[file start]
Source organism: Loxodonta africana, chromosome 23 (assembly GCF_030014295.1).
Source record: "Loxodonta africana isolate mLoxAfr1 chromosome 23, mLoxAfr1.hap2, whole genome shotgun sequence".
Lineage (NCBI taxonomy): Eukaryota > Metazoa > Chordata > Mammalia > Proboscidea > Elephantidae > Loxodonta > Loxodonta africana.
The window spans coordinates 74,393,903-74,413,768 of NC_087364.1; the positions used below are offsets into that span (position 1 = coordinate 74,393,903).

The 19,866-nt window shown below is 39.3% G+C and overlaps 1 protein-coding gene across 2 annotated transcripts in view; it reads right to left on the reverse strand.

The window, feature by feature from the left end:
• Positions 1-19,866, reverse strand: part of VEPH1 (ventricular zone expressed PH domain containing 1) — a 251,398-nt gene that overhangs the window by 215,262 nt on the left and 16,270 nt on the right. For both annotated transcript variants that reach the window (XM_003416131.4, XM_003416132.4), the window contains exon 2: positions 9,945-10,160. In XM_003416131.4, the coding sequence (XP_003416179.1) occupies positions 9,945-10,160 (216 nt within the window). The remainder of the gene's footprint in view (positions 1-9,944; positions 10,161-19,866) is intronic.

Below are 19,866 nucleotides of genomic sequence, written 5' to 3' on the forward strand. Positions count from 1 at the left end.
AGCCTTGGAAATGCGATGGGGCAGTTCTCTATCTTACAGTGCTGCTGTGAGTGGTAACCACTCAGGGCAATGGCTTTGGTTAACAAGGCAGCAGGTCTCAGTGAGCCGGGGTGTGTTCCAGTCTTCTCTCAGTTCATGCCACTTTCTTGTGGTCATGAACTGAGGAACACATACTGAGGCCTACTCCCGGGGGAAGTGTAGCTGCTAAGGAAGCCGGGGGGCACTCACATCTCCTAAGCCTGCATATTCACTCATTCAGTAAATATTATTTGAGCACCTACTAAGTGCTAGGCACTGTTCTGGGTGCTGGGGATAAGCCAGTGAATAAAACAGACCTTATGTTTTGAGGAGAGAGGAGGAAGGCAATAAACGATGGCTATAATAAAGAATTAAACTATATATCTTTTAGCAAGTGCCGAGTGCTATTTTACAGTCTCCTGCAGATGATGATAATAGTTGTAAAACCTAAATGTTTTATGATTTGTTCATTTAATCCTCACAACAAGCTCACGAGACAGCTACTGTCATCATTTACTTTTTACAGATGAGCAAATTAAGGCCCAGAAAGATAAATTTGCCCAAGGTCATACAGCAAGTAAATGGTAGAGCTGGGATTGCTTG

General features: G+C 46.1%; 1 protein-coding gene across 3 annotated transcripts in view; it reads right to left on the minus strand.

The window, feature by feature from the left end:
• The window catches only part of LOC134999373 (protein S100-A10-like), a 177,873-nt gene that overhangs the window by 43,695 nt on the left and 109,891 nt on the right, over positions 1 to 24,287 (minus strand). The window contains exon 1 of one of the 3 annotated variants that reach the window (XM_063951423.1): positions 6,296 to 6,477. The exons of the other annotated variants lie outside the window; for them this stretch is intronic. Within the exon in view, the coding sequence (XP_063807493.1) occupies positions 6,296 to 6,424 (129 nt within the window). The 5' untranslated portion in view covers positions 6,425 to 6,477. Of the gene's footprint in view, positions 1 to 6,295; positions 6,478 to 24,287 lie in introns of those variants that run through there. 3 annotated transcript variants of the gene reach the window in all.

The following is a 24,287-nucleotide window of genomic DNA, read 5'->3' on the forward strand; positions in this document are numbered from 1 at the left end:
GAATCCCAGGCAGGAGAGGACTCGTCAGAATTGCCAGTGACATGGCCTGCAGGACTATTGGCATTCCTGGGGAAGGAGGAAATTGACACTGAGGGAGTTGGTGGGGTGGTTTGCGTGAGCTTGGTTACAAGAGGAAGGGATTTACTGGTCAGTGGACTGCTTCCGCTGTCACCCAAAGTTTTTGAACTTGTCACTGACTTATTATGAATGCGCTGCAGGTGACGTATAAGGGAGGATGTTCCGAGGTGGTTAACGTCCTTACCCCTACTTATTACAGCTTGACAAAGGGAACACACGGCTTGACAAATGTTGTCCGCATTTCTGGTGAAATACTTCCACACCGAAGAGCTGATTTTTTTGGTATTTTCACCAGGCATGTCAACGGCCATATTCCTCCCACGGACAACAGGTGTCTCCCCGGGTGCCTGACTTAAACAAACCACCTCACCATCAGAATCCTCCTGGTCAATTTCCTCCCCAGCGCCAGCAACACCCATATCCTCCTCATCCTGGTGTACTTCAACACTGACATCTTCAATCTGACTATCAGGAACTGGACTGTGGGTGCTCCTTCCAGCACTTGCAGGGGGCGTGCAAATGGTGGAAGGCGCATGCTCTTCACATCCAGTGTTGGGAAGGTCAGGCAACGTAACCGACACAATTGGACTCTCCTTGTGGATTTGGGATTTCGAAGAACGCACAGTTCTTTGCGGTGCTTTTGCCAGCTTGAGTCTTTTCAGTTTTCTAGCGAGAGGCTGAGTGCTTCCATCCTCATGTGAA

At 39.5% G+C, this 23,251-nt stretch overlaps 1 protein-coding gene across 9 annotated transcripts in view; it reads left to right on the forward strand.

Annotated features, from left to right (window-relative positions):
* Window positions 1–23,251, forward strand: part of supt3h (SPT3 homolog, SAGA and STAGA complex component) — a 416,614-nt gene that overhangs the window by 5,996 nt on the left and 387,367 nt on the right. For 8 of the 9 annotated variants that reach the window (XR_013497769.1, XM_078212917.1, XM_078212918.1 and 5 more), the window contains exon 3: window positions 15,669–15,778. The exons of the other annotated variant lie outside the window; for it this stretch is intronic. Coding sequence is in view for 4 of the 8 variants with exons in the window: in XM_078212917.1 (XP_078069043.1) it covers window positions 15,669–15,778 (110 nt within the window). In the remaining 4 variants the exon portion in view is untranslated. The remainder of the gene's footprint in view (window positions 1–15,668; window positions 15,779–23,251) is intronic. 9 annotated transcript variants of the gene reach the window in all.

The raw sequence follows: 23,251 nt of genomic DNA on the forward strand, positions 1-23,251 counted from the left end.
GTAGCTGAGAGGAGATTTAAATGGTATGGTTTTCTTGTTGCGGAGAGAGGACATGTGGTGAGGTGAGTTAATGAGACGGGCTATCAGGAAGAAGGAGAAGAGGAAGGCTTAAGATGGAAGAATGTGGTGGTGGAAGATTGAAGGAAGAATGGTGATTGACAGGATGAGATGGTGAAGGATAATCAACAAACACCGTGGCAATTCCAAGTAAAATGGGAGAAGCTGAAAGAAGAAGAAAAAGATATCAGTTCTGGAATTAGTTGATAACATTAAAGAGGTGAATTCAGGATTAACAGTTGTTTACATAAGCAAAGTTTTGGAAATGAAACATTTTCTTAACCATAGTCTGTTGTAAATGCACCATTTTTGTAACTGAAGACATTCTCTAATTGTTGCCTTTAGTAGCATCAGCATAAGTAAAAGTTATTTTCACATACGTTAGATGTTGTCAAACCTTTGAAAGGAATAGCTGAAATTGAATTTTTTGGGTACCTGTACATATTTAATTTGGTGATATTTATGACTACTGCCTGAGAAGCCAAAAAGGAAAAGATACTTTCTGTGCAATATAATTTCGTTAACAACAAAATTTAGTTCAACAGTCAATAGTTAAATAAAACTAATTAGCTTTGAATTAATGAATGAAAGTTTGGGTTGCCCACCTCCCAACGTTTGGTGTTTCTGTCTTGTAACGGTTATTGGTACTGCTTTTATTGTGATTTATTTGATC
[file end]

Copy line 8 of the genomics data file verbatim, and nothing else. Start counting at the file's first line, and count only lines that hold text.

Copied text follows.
Below are 19,866 nucleotides of genomic sequence, written 5' to 3' on the forward strand. Positions count from 1 at the left end.